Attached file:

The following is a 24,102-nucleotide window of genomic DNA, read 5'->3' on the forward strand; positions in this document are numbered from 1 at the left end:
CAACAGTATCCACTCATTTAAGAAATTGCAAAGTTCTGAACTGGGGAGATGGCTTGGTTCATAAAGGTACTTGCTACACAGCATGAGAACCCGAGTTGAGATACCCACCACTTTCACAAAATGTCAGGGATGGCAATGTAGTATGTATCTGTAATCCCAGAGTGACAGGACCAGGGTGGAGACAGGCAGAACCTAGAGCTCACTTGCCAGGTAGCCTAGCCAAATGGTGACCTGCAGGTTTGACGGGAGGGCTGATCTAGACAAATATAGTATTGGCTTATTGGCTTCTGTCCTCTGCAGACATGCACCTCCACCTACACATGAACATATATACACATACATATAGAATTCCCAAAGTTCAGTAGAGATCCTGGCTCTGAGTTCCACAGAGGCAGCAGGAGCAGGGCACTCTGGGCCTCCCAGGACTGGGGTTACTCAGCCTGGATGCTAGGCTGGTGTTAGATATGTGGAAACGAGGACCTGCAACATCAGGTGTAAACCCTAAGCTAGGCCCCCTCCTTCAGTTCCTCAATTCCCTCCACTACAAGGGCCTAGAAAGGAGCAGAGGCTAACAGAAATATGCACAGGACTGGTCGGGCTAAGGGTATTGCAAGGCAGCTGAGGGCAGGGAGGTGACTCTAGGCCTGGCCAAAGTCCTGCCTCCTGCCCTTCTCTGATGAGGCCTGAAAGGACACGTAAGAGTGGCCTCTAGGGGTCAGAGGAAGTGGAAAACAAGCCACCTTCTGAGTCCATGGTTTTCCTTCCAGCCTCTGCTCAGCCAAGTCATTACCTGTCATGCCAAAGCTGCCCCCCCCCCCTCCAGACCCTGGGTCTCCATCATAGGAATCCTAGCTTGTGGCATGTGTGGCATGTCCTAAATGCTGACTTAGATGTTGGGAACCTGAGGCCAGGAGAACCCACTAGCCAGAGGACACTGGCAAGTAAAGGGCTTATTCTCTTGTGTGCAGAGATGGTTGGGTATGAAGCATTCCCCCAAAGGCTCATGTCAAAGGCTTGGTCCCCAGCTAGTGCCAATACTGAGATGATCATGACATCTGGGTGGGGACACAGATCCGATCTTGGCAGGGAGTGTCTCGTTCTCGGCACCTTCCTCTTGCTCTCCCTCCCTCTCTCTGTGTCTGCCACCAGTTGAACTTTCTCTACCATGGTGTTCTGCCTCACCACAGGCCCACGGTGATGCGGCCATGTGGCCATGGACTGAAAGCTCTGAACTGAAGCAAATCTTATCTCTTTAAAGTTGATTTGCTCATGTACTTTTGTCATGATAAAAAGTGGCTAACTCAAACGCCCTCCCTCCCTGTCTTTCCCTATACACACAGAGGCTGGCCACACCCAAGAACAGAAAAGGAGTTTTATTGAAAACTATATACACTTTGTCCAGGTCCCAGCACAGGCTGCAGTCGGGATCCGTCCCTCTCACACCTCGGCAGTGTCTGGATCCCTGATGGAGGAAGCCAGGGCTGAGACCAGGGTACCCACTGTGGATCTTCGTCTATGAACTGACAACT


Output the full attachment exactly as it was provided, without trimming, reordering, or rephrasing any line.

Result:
The following is a 24,102-nucleotide window of genomic DNA, read 5'->3' on the forward strand; positions in this document are numbered from 1 at the left end:
CAACAGTATCCACTCATTTAAGAAATTGCAAAGTTCTGAACTGGGGAGATGGCTTGGTTCATAAAGGTACTTGCTACACAGCATGAGAACCCGAGTTGAGATACCCACCACTTTCACAAAATGTCAGGGATGGCAATGTAGTATGTATCTGTAATCCCAGAGTGACAGGACCAGGGTGGAGACAGGCAGAACCTAGAGCTCACTTGCCAGGTAGCCTAGCCAAATGGTGACCTGCAGGTTTGACGGGAGGGCTGATCTAGACAAATATAGTATTGGCTTATTGGCTTCTGTCCTCTGCAGACATGCACCTCCACCTACACATGAACATATATACACATACATATAGAATTCCCAAAGTTCAGTAGAGATCCTGGCTCTGAGTTCCACAGAGGCAGCAGGAGCAGGGCACTCTGGGCCTCCCAGGACTGGGGTTACTCAGCCTGGATGCTAGGCTGGTGTTAGATATGTGGAAACGAGGACCTGCAACATCAGGTGTAAACCCTAAGCTAGGCCCCCTCCTTCAGTTCCTCAATTCCCTCCACTACAAGGGCCTAGAAAGGAGCAGAGGCTAACAGAAATATGCACAGGACTGGTCGGGCTAAGGGTATTGCAAGGCAGCTGAGGGCAGGGAGGTGACTCTAGGCCTGGCCAAAGTCCTGCCTCCTGCCCTTCTCTGATGAGGCCTGAAAGGACACGTAAGAGTGGCCTCTAGGGGTCAGAGGAAGTGGAAAACAAGCCACCTTCTGAGTCCATGGTTTTCCTTCCAGCCTCTGCTCAGCCAAGTCATTACCTGTCATGCCAAAGCTGCCCCCCCCCCCTCCAGACCCTGGGTCTCCATCATAGGAATCCTAGCTTGTGGCATGTGTGGCATGTCCTAAATGCTGACTTAGATGTTGGGAACCTGAGGCCAGGAGAACCCACTAGCCAGAGGACACTGGCAAGTAAAGGGCTTATTCTCTTGTGTGCAGAGATGGTTGGGTATGAAGCATTCCCCCAAAGGCTCATGTCAAAGGCTTGGTCCCCAGCTAGTGCCAATACTGAGATGATCATGACATCTGGGTGGGGACACAGATCCGATCTTGGCAGGGAGTGTCTCGTTCTCGGCACCTTCCTCTTGCTCTCCCTCCCTCTCTCTGTGTCTGCCACCAGTTGAACTTTCTCTACCATGGTGTTCTGCCTCACCACAGGCCCACGGTGATGCGGCCATGTGGCCATGGACTGAAAGCTCTGAACTGAAGCAAATCTTATCTCTTTAAAGTTGATTTGCTCATGTACTTTTGTCATGATAAAAAGTGGCTAACTCAAACGCCCTCCCTCCCTGTCTTTCCCTATACACACAGAGGCTGGCCACACCCAAGAACAGAAAAGGAGTTTTATTGAAAACTATATACACTTTGTCCAGGTCCCAGCACAGGCTGCAGTCGGGATCCGTCCCTCTCACACCTCGGCAGTGTCTGGATCCCTGATGGAGGAAGCCAGGGCTGAGACCAGGGTACCCACTGTGGATCTTCGTCTATGAACTGACAACT